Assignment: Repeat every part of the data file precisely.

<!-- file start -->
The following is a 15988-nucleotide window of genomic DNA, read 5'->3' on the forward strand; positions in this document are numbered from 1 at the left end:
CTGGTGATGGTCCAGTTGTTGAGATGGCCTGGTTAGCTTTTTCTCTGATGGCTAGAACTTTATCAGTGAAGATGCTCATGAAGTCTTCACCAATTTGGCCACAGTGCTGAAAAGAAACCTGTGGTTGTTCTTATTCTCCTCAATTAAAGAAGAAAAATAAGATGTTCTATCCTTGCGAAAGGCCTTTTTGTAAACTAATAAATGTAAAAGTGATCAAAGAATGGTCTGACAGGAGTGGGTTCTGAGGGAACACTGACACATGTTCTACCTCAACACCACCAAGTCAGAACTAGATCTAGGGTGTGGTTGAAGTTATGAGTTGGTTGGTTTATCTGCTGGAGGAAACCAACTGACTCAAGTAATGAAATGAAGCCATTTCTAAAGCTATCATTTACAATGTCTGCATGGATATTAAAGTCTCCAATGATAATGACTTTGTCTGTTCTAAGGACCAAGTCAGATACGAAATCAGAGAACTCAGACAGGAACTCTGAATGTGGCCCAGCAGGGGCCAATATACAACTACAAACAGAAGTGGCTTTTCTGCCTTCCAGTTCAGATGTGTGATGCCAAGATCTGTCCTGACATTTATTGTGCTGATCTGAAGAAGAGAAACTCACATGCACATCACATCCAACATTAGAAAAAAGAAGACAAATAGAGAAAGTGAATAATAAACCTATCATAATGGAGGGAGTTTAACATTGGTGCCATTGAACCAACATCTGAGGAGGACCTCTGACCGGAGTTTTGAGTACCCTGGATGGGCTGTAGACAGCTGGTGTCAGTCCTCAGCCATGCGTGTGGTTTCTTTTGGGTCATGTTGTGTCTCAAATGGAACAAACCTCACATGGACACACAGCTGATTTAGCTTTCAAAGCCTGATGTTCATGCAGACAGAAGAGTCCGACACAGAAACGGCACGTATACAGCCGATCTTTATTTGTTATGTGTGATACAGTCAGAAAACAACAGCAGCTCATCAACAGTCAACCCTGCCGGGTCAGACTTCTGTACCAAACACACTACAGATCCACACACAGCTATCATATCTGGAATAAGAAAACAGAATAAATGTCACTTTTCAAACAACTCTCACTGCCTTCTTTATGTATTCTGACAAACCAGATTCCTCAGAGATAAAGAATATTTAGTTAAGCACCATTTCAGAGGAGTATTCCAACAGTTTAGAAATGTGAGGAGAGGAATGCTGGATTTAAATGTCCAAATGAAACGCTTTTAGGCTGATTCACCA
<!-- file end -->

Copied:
The following is a 15988-nucleotide window of genomic DNA, read 5'->3' on the forward strand; positions in this document are numbered from 1 at the left end:
CTGGTGATGGTCCAGTTGTTGAGATGGCCTGGTTAGCTTTTTCTCTGATGGCTAGAACTTTATCAGTGAAGATGCTCATGAAGTCTTCACCAATTTGGCCACAGTGCTGAAAAGAAACCTGTGGTTGTTCTTATTCTCCTCAATTAAAGAAGAAAAATAAGATGTTCTATCCTTGCGAAAGGCCTTTTTGTAAACTAATAAATGTAAAAGTGATCAAAGAATGGTCTGACAGGAGTGGGTTCTGAGGGAACACTGACACATGTTCTACCTCAACACCACCAAGTCAGAACTAGATCTAGGGTGTGGTTGAAGTTATGAGTTGGTTGGTTTATCTGCTGGAGGAAACCAACTGACTCAAGTAATGAAATGAAGCCATTTCTAAAGCTATCATTTACAATGTCTGCATGGATATTAAAGTCTCCAATGATAATGACTTTGTCTGTTCTAAGGACCAAGTCAGATACGAAATCAGAGAACTCAGACAGGAACTCTGAATGTGGCCCAGCAGGGGCCAATATACAACTACAAACAGAAGTGGCTTTTCTGCCTTCCAGTTCAGATGTGTGATGCCAAGATCTGTCCTGACATTTATTGTGCTGATCTGAAGAAGAGAAACTCACATGCACATCACATCCAACATTAGAAAAAAGAAGACAAATAGAGAAAGTGAATAATAAACCTATCATAATGGAGGGAGTTTAACATTGGTGCCATTGAACCAACATCTGAGGAGGACCTCTGACCGGAGTTTTGAGTACCCTGGATGGGCTGTAGACAGCTGGTGTCAGTCCTCAGCCATGCGTGTGGTTTCTTTTGGGTCATGTTGTGTCTCAAATGGAACAAACCTCACATGGACACACAGCTGATTTAGCTTTCAAAGCCTGATGTTCATGCAGACAGAAGAGTCCGACACAGAAACGGCACGTATACAGCCGATCTTTATTTGTTATGTGTGATACAGTCAGAAAACAACAGCAGCTCATCAACAGTCAACCCTGCCGGGTCAGACTTCTGTACCAAACACACTACAGATCCACACACAGCTATCATATCTGGAATAAGAAAACAGAATAAATGTCACTTTTCAAACAACTCTCACTGCCTTCTTTATGTATTCTGACAAACCAGATTCCTCAGAGATAAAGAATATTTAGTTAAGCACCATTTCAGAGGAGTATTCCAACAGTTTAGAAATGTGAGGAGAGGAATGCTGGATTTAAATGTCCAAATGAAACGCTTTTAGGCTGATTCACCA